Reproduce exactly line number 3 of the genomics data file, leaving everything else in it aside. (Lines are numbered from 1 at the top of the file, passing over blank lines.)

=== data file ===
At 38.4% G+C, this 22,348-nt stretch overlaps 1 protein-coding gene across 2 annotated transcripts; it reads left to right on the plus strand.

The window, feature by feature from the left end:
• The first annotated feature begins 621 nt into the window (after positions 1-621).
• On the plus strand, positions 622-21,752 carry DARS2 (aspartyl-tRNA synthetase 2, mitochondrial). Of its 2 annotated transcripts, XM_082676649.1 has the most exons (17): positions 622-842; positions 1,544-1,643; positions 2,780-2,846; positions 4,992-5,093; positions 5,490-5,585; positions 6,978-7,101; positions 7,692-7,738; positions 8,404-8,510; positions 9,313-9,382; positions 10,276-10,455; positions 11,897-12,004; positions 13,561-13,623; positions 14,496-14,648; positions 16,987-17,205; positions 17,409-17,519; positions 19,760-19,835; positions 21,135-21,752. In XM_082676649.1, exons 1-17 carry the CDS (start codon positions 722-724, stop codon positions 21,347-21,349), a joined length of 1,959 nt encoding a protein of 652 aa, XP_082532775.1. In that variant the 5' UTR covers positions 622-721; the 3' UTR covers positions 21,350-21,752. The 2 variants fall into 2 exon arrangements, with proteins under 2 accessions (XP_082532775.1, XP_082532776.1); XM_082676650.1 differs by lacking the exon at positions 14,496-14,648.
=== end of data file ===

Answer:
• The first annotated feature begins 621 nt into the window (after positions 1-621).